Money & Banking

Loan, deposit rates can move down 25-50 bps in a year, say bankers

Beena Parmar Satyanarayan Iyer Mumbai | Updated on November 23, 2012


With enough liquidity, banks are looking to cut lending rates to improve credit growth

There is room for a 25-50 basis point reduction in lending and deposit rates in the next one year, say bankers.

The next round of lending rate cuts will depend on Reserve Bank of India’s action on policy rates and liquidity of the banks.

“Shorter end rates cannot go down as long as the operative policy (repo) rate is steady at 8 per cent. The system needs to see rate cuts bring down the Base Rate,” said Moses Harding, Head, ALCO and Economic and Market Research, IndusInd Bank.

Given the weak macroeconomic environment, investments are currently subdued and lenders are reluctant to take significant risks. There is enough liquidity, but there is no appetite to invest or lend. This vicious cycle has to be broken to improve credit off-take, Harding said.

Since banks have enough liquidity, there is a strong possibility of a cut in lending rates to improve credit growth, say bankers.

According to K.V.S. Manian, President, Consumer Banking, Kotak Mahindra Bank, lending rates are headed downwards in the next 12-18 months.

On a year-on-year basis, non-food bank credit growth fell to 15.9 per cent in September 2012 compared with 18.7 per cent in September 2011, according to RBI.

Bankers feel that deposit rates might be slashed or, at best, remain at current levels over the next six months.

“Deposit rates have remained sluggish in the last 12 months. We see the rates dropping further in the same range as lending rates,” Manian said.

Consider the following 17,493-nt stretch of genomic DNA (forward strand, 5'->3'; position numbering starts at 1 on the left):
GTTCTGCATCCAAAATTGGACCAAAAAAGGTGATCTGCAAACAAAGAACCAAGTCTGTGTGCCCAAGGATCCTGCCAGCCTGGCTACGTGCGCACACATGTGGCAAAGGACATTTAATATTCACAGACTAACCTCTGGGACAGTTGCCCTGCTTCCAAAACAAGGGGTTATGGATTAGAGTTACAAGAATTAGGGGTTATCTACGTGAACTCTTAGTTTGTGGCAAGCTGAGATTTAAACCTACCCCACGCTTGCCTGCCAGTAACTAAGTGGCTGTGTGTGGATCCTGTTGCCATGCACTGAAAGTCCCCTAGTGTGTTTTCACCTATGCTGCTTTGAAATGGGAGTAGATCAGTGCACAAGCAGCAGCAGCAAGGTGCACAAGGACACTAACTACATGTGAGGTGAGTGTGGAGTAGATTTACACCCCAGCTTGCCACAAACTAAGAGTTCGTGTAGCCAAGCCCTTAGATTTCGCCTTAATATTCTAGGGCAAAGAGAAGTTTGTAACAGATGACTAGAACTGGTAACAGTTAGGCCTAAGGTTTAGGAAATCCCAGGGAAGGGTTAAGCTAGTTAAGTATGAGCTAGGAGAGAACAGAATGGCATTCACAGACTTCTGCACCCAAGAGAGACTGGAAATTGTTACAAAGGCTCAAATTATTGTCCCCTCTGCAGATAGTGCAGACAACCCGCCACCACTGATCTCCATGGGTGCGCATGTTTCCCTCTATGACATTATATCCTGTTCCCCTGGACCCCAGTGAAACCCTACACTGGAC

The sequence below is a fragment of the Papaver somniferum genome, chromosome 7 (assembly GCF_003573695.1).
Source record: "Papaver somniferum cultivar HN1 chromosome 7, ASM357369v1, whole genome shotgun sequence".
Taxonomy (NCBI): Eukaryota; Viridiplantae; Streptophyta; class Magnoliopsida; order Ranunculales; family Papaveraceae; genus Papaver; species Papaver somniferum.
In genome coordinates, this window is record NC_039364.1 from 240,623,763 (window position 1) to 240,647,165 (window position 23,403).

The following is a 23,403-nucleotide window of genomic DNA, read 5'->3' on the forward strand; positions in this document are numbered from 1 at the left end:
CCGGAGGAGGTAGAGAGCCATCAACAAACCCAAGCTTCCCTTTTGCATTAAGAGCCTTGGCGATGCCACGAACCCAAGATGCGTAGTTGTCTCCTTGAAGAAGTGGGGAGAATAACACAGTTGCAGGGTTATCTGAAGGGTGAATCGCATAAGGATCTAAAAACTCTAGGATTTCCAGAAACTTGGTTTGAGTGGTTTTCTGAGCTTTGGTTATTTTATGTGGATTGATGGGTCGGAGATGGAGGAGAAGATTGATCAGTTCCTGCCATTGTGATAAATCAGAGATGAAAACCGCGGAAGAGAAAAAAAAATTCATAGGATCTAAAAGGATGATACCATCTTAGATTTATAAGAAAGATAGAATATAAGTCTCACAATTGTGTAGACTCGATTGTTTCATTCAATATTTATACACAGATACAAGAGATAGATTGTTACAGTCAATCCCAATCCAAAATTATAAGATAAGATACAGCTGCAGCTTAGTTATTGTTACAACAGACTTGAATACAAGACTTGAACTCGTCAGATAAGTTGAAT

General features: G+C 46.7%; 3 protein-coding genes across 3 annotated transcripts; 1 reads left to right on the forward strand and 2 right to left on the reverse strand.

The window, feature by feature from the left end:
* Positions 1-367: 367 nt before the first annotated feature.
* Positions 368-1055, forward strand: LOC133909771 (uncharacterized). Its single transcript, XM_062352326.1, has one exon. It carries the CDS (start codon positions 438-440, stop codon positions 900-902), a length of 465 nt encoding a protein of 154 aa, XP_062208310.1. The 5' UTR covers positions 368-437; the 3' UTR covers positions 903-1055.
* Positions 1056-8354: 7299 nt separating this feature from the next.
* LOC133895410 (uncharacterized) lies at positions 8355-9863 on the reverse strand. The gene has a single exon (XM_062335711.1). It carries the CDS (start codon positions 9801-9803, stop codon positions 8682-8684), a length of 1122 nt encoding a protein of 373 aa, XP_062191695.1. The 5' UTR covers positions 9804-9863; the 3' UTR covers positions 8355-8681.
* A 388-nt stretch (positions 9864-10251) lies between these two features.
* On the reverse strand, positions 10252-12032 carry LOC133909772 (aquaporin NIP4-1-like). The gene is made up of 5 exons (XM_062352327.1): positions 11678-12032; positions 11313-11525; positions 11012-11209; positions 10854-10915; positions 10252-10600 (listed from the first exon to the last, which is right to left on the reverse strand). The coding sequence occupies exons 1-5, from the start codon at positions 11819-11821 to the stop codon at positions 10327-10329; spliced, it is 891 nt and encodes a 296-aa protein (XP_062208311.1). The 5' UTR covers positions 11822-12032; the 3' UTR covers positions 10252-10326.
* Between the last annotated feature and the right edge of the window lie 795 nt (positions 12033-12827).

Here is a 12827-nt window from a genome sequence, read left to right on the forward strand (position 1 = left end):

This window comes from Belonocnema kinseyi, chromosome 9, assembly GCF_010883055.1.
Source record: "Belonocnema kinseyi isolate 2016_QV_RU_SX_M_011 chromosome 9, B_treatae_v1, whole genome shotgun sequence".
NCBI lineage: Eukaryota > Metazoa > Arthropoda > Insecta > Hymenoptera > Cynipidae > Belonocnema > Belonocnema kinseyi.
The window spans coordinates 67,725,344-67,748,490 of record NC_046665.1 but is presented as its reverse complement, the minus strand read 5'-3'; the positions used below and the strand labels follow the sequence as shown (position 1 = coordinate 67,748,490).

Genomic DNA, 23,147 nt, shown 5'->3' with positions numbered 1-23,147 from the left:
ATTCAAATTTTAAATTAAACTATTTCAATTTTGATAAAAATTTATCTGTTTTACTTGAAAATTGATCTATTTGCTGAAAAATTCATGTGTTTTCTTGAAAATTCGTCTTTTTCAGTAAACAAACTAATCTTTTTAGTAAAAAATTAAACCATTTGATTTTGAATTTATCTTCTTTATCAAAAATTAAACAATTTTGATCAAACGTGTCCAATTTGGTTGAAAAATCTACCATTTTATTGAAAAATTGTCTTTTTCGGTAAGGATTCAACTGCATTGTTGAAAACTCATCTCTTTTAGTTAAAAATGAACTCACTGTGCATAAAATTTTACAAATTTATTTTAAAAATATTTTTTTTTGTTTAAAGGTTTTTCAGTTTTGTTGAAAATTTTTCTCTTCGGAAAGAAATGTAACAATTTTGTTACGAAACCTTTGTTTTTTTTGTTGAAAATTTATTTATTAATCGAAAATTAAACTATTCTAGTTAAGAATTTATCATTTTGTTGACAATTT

“We expect the deposit rates to head southwards in the next 6-12 months. At present, banks are not aggressively contracting deposits for more than 12 months, otherwise they will not be able to adjust them to lending rate changes on a real-time basis,” said a General Manager (Treasury) of a public sector bank.

However, according to D. Sampath, Additional Manager and Head-Retail Business, Federal Bank, the credit off-take has improved with some banks cutting their lending rates.

“Further, not-so-encouraging factory output numbers might force the RBI to cut key policy rates. Post policy rate cut, I expect banks to cut lending rates by at least 25 bps. Deposit rates may stabilise in the year ahead,” Sampath added.

S. Govindan, General Manager, Personal Bank Operations Department, feels that one year term deposit rates are definitely easing.

“The interest rates on deposits which have been over 9 per cent and above have been slashed.

“They will stay in the 8 per cent range for some time. Credit growth is showing a slow upward movement,” Govindan said.



Published on November 23, 2012

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